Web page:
There are two chasers whose actions spoke most loudly to me of unselfish responsibility: the aforementioned David Hoadley and Alan Moller. These two were the clear leaders among several chasers who went about contributing their chase results, toward I believe is the most important life-saving activity in which chasers can participate: spotter training. They began this work in the early 1970s, shortly after realizing that their photographs and films (later videos, of course) can be valuable in spotter training. Al spearheaded several spotter training programs in the National Weather Service (with the help of many others, of course). Dave gave liberally of his labors to those who needed them for training. I have absolutely no doubt that many lives have been saved as a result of those spotter training programs.

Unfortunately, there's no ledger book that contains the names of those saved. We have no tally of those whose survival depended - in part - on the contributions of responsible chasers. But this is where chasers definitely and proudly can claim to have saved lives. For most self-centered chasers, such is not enough, of course - they want personal glory and recognition. It's not enough for these chasers to be simply a contributor to complex programs that have resulted in an integrated warning system that protects people in the U.S. from dangerous weather.

Responsible chasers like Dave and Al didn't do what they did for glory or cash or for bragging rights - they weren't after recognition in any form. Recognition isn't why they chased and had nothing to do with their acceptance of responsibility. Rather, they engaged in these actions because it was a way to give something back to a society that allowed them the great privilege to be storm chasers. They did it because they could, and it was the right, responsible thing to do.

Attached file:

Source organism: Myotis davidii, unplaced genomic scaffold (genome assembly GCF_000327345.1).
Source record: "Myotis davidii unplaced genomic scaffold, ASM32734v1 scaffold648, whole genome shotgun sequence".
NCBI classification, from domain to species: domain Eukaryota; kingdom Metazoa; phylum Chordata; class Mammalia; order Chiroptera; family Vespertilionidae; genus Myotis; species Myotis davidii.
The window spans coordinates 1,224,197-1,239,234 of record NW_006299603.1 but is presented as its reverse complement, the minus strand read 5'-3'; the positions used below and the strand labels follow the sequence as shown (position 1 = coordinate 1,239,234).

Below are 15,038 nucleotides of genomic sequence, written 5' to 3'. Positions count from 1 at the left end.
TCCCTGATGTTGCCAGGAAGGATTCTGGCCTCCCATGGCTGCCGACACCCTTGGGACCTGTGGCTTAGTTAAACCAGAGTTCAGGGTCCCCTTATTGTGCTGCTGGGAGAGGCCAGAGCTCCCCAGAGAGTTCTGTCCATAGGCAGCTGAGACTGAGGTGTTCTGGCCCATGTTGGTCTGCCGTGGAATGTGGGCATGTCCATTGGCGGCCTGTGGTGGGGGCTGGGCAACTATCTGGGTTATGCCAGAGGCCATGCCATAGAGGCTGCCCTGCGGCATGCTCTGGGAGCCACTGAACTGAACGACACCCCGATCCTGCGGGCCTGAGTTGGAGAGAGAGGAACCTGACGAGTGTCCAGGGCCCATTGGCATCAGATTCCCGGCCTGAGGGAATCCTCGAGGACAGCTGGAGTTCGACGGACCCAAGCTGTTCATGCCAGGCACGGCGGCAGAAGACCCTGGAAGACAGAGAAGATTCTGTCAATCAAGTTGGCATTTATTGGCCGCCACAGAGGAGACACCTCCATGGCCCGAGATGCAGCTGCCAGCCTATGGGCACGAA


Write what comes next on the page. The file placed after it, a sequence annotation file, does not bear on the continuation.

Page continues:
Finally, I hope that contributions to the science of meteorology by storm chasers have been, and will continue to be the basis for life-saving efforts. I believe scientific storm chasing already has had an effect on storm spotter training and on severe storm forecasting (both public and private). Even as I write this, VORTEX2 is underway and I wish them great success in the upcoming storm season. Responsible storm chasers share the results of their chases with scientists. Moreover, even late storm reports - that is, too late to affect the warning process - still are important in documenting what happened. The science of meteorology depends on knowing, as well as possible, what weather events occurred, as well as where, when, and (if possible) how intense those events were. Irresponsible chasers share nothing with anyone.

If I felt that science didn't offer us the chance to return something to society for its investment in us and our professional careers (which are basically fun, not work!), then I'd be ashamed to be a meteorologist. Storm chasing has given me many things, including the great honor of knowing wonderful people like Al and Dave, and I've tried to represent storm chasing to my scientific colleagues in the best way possible, to establish the credibility of storm chasing as an important component of the science. I'm proud to see that programs like VORTEX2 implicitly recognize the value of storm chasing and, ultimately, the development of applications of our scientific understanding toward saving lives.


Anonymous said...

It will be such a joyous day when you've taken your last breath on this earth.

Chuck Doswell said...

Opinions about me vary. You've stated yours, albeit without the courage to do so openly. I hope you live to see the day when I take my last breath.

Unknown said...

I agree whole heartedly with everything you've said here Chuck. Keep up the good fight!

superstreamingtweetingfacebookingstormchaser said...